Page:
Family hopes new senator will be ally in fight against trucking industry

Family hopes new senators will be ally in fight against trucking industry

ATLANTA — A local family who lost their son in a trucking accident is hoping Georgia’s newest lawmaker will help them pass new rules.

Even with the support of several other trucking agencies, the local family has not been able to get Congress to budge for 17 years.

They hope they will have a new ally in Sen. Kelly Leoffler.

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Steve Owings said his late son's friends are flying to Washington, D.C., to talk with lawmakers, including Leoffler, to urge them to pass tough new restrictions for truck drivers.

Cullum Owings was killed when a truck driver slammed into the back of his car.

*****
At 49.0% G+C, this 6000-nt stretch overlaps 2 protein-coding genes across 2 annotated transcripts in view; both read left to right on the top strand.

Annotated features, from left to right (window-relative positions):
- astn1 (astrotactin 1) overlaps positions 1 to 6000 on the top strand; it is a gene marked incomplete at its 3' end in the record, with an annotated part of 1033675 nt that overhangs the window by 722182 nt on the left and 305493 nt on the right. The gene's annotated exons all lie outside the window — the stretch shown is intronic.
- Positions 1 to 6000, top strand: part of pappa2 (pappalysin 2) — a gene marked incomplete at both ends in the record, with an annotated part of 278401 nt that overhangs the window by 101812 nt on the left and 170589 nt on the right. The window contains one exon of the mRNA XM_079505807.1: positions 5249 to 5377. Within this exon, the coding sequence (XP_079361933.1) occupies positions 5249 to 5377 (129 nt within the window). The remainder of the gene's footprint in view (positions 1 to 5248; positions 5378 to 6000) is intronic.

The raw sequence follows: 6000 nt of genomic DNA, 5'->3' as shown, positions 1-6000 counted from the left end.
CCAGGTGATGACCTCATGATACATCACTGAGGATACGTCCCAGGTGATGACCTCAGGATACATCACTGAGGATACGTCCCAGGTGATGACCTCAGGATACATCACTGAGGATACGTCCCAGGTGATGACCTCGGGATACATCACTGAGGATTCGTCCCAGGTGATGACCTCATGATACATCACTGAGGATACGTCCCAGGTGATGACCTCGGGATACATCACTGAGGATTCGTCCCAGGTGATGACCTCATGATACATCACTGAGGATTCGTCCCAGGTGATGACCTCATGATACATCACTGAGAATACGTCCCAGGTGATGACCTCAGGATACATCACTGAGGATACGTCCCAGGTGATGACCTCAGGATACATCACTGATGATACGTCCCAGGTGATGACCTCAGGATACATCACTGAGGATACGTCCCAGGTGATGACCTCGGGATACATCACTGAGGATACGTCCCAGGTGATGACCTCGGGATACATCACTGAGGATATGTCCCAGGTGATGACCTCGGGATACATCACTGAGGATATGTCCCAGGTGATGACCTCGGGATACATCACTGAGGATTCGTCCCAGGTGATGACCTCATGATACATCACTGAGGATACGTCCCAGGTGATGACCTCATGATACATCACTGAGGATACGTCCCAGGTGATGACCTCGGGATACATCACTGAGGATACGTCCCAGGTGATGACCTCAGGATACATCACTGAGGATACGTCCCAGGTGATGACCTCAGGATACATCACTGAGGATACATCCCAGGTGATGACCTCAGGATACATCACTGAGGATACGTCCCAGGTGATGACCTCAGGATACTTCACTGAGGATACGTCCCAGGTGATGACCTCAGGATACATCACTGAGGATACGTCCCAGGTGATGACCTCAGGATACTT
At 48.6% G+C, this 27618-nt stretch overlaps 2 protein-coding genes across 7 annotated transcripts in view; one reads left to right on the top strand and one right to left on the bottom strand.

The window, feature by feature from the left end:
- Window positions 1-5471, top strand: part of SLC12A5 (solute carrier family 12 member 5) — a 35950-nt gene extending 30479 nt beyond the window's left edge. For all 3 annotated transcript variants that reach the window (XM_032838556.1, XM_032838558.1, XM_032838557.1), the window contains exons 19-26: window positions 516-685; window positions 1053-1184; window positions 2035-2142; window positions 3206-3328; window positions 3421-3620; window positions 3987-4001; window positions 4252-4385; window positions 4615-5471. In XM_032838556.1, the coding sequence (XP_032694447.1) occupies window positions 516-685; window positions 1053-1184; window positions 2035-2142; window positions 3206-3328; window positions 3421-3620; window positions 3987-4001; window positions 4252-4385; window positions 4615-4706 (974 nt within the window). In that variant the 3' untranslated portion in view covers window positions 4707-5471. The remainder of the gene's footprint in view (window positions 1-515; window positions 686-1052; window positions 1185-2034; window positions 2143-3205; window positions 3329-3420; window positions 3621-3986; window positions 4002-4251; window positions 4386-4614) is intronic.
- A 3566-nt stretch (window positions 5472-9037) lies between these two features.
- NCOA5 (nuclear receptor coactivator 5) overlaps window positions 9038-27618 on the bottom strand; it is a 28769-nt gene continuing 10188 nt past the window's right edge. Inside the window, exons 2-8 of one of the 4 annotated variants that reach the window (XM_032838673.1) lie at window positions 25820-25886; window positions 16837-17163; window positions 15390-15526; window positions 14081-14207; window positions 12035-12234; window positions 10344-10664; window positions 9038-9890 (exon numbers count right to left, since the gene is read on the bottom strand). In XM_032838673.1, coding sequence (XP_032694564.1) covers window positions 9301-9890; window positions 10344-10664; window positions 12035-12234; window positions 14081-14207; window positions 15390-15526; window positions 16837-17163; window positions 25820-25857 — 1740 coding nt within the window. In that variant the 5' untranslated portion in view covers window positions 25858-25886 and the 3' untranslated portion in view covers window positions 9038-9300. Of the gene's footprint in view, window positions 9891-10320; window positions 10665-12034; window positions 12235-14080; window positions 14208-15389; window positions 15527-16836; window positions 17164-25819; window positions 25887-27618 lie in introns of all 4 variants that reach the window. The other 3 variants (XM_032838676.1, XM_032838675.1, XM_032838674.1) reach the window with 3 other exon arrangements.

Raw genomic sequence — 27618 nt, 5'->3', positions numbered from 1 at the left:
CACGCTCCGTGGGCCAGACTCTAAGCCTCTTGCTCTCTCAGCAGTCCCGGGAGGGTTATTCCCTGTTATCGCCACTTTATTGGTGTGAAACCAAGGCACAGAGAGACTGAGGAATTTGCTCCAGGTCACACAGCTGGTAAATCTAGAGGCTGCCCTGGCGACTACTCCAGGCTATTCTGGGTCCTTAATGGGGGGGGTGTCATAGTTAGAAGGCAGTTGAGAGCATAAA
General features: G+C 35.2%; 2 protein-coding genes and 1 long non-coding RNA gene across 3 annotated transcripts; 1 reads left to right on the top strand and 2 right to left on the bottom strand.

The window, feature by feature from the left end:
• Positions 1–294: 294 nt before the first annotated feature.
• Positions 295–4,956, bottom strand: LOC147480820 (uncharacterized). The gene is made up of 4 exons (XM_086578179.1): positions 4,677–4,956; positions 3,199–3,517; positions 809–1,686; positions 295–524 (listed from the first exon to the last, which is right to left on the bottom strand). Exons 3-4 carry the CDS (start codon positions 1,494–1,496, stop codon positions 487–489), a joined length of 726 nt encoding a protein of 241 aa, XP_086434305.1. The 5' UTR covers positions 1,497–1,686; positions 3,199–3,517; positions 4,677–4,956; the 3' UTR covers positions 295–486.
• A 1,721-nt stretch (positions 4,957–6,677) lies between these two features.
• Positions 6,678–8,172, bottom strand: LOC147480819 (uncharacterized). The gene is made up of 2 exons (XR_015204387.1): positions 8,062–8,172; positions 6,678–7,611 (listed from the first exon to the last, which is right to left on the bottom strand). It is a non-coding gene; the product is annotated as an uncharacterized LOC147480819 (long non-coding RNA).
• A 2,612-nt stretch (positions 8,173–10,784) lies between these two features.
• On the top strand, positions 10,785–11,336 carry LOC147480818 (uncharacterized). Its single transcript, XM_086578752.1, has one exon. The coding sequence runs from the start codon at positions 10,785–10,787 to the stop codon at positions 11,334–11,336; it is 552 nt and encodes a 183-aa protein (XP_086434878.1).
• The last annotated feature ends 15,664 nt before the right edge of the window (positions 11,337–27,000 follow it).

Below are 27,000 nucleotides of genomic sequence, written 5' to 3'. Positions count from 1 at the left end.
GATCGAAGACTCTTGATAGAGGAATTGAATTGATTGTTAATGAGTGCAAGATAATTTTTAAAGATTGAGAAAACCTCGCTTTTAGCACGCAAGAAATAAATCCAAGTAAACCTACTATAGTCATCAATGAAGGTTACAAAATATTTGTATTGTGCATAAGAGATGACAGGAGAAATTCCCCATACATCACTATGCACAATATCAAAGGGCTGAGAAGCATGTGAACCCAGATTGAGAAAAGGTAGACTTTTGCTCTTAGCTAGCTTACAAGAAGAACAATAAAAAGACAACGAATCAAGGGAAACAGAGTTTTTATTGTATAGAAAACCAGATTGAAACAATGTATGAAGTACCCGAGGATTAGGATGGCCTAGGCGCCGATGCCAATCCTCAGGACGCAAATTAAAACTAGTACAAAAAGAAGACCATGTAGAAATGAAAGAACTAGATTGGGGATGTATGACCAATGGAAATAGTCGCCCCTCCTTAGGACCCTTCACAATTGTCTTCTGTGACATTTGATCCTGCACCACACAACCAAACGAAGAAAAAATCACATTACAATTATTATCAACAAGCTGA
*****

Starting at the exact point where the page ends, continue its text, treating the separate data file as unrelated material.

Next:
“It’s heartbreaking, disgusting and unbelievably wasteful, that he was taken out for no reason whatsoever, trying to get back to college his senior year,” Owings said.

Since the wreck, the Owings family has been pushing to get speed limiters and automatic braking systems on semitrailers for 17 years.

Several trucking groups support it, but one powerful group opposes it.

"You should abandon meaningless, unproven, unsafe policies," said Lewie Pugh with Owner-Operator Independent Drivers Association.

Pugh told Channel 2’s Dave Huddleston what Owings has been pushing for would force many truckers to lose wages and jobs, crippling the industry with unnecessary regulation.

The group’s leader testified in early February, because lawmakers are discussing a current transpiration bill that includes Owings’ proposals.

"Do not mandate speed limiters, do not mandate front and side underweight guards, do not mandate higher insurance minimums," Pugh said.

"This is another major, major piece that will make this country much safer on our highways," Owings said.

The truck driver who killed Cullum Owings was convicted of reckless driving and spent 30 days in jail and was fined $1,000.

Family fights for truck speed regulations for highways